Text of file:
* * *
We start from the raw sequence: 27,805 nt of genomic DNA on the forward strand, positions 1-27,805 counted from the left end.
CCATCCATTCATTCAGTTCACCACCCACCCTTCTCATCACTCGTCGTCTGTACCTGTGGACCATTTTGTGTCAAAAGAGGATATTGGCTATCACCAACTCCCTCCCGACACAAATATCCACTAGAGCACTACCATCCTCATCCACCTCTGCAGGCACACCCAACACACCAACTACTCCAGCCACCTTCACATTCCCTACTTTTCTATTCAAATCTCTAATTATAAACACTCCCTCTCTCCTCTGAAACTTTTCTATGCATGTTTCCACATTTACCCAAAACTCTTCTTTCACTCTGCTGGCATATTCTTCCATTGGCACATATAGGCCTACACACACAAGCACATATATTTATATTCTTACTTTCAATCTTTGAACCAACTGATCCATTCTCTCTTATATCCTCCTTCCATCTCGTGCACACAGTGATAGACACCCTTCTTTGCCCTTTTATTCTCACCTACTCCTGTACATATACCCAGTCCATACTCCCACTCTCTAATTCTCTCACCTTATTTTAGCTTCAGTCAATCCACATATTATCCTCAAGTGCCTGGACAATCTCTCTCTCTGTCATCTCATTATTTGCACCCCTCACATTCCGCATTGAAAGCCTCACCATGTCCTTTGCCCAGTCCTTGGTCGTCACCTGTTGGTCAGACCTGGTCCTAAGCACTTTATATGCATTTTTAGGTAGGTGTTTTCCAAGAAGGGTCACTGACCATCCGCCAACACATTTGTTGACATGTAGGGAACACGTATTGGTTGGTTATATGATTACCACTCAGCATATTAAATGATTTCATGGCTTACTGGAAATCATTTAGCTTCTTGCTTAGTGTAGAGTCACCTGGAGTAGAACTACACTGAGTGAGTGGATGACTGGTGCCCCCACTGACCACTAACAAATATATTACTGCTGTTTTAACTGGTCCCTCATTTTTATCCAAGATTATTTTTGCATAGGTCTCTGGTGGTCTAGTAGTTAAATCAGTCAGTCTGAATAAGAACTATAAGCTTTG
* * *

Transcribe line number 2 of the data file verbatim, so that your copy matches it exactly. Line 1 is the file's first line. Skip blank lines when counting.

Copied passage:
CCATCCATTCATTCAGTTCACCACCCACCCTTCTCATCACTCGTCGTCTGTACCTGTGGACCATTTTGTGTCAAAAGAGGATATTGGCTATCACCAACTCCCTCCCGACACAAATATCCACTAGAGCACTACCATCCTCATCCACCTCTGCAGGCACACCCAACACACCAACTACTCCAGCCACCTTCACATTCCCTACTTTTCTATTCAAATCTCTAATTATAAACACTCCCTCTCTCCTCTGAAACTTTTCTATGCATGTTTCCACATTTACCCAAAACTCTTCTTTCACTCTGCTGGCATATTCTTCCATTGGCACATATAGGCCTACACACACAAGCACATATATTTATATTCTTACTTTCAATCTTTGAACCAACTGATCCATTCTCTCTTATATCCTCCTTCCATCTCGTGCACACAGTGATAGACACCCTTCTTTGCCCTTTTATTCTCACCTACTCCTGTACATATACCCAGTCCATACTCCCACTCTCTAATTCTCTCACCTTATTTTAGCTTCAGTCAATCCACATATTATCCTCAAGTGCCTGGACAATCTCTCTCTCTGTCATCTCATTATTTGCACCCCTCACATTCCGCATTGAAAGCCTCACCATGTCCTTTGCCCAGTCCTTGGTCGTCACCTGTTGGTCAGACCTGGTCCTAAGCACTTTATATGCATTTTTAGGTAGGTGTTTTCCAAGAAGGGTCACTGACCATCCGCCAACACATTTGTTGACATGTAGGGAACACGTATTGGTTGGTTATATGATTACCACTCAGCATATTAAATGATTTCATGGCTTACTGGAAATCATTTAGCTTCTTGCTTAGTGTAGAGTCACCTGGAGTAGAACTACACTGAGTGAGTGGATGACTGGTGCCCCCACTGACCACTAACAAATATATTACTGCTGTTTTAACTGGTCCCTCATTTTTATCCAAGATTATTTTTGCATAGGTCTCTGGTGGTCTAGTAGTTAAATCAGTCAGTCTGAATAAGAACTATAAGCTTTG